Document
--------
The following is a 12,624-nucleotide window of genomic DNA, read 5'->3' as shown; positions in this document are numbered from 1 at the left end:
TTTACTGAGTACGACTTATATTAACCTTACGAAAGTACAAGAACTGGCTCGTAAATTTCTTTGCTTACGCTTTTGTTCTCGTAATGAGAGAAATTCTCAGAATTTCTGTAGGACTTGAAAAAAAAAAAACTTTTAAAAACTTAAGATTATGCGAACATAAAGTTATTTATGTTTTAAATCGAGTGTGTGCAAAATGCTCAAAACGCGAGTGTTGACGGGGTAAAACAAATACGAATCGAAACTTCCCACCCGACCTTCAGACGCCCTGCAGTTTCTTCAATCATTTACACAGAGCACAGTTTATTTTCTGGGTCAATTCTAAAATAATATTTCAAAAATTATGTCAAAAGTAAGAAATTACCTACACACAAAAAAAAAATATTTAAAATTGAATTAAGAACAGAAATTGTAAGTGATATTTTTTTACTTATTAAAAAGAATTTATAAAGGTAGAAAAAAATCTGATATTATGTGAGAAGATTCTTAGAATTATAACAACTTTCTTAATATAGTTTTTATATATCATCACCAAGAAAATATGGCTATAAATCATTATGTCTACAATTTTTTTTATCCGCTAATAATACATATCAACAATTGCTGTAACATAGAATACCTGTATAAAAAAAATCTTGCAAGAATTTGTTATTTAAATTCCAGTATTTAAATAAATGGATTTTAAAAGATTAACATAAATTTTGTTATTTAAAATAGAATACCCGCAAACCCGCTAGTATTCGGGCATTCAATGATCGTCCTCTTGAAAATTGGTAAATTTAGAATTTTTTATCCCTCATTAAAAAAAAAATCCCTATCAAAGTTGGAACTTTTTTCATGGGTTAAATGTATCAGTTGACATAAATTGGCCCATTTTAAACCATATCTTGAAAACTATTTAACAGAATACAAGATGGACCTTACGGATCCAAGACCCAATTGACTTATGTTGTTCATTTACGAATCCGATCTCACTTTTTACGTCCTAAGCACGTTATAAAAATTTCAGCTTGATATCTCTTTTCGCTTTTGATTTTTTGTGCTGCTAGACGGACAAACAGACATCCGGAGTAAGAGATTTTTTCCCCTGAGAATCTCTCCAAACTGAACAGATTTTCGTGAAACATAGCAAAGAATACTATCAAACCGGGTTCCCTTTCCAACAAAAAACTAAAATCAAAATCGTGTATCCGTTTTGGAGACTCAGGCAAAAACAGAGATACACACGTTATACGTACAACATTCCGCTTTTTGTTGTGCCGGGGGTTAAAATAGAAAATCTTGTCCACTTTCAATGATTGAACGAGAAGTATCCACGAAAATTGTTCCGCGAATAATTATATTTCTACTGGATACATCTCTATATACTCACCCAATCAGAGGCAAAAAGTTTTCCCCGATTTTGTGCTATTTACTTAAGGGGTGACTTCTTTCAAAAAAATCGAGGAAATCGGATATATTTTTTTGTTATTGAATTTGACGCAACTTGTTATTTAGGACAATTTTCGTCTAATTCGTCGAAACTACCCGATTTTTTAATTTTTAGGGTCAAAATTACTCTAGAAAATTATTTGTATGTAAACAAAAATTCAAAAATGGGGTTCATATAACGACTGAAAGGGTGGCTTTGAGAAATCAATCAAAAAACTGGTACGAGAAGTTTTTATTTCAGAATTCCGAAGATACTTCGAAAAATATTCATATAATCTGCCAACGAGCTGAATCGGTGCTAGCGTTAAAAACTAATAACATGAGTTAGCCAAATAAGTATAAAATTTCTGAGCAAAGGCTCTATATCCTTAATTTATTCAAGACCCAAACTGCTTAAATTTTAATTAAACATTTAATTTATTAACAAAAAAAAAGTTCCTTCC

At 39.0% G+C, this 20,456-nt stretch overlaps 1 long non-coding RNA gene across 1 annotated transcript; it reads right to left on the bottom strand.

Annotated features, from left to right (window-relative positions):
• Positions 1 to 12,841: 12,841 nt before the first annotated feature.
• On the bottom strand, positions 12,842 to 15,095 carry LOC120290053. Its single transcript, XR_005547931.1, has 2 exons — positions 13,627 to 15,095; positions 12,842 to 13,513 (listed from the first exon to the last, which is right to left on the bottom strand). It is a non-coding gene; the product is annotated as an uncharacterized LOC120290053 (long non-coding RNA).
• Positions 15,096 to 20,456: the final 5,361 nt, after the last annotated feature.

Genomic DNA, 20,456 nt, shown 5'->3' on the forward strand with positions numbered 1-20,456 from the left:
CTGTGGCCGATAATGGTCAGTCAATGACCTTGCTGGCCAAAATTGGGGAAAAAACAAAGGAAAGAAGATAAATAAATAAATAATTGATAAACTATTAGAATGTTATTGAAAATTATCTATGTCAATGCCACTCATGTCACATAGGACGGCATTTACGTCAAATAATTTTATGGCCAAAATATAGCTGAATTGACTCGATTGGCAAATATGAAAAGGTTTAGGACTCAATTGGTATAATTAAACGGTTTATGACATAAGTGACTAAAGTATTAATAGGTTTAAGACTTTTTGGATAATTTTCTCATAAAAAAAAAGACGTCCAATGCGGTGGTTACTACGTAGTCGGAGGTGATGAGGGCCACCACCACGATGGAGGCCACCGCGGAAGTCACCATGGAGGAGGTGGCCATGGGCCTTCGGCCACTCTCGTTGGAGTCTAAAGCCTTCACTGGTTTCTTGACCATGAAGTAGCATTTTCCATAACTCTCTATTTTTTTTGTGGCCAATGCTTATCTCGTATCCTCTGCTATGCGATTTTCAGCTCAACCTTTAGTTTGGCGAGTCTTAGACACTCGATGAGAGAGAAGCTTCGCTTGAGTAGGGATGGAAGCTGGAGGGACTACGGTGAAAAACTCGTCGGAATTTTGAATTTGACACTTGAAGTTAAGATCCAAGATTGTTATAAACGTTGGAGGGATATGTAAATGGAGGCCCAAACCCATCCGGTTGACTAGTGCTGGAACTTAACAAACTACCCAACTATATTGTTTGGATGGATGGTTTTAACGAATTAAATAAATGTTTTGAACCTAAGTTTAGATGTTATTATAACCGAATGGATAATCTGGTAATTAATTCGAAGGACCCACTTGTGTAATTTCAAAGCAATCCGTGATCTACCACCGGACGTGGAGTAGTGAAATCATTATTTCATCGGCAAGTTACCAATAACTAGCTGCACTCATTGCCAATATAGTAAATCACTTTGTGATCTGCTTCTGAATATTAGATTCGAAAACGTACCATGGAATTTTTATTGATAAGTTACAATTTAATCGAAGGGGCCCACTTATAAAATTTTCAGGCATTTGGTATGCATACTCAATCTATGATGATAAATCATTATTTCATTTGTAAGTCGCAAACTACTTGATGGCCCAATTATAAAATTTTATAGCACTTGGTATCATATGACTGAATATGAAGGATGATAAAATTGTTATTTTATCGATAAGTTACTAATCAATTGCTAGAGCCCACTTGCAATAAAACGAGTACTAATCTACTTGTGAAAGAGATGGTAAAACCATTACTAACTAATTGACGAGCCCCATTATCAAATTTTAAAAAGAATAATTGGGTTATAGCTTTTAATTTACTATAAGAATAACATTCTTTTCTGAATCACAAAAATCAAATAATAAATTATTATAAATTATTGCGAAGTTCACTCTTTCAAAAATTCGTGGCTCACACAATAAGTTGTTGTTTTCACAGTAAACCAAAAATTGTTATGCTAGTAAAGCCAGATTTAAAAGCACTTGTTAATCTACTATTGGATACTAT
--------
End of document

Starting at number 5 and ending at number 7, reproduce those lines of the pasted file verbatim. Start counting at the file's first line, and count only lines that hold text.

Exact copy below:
• Positions 1 to 12,841: 12,841 nt before the first annotated feature.
• On the bottom strand, positions 12,842 to 15,095 carry LOC120290053. Its single transcript, XR_005547931.1, has 2 exons — positions 13,627 to 15,095; positions 12,842 to 13,513 (listed from the first exon to the last, which is right to left on the bottom strand). It is a non-coding gene; the product is annotated as an uncharacterized LOC120290053 (long non-coding RNA).
• Positions 15,096 to 20,456: the final 5,361 nt, after the last annotated feature.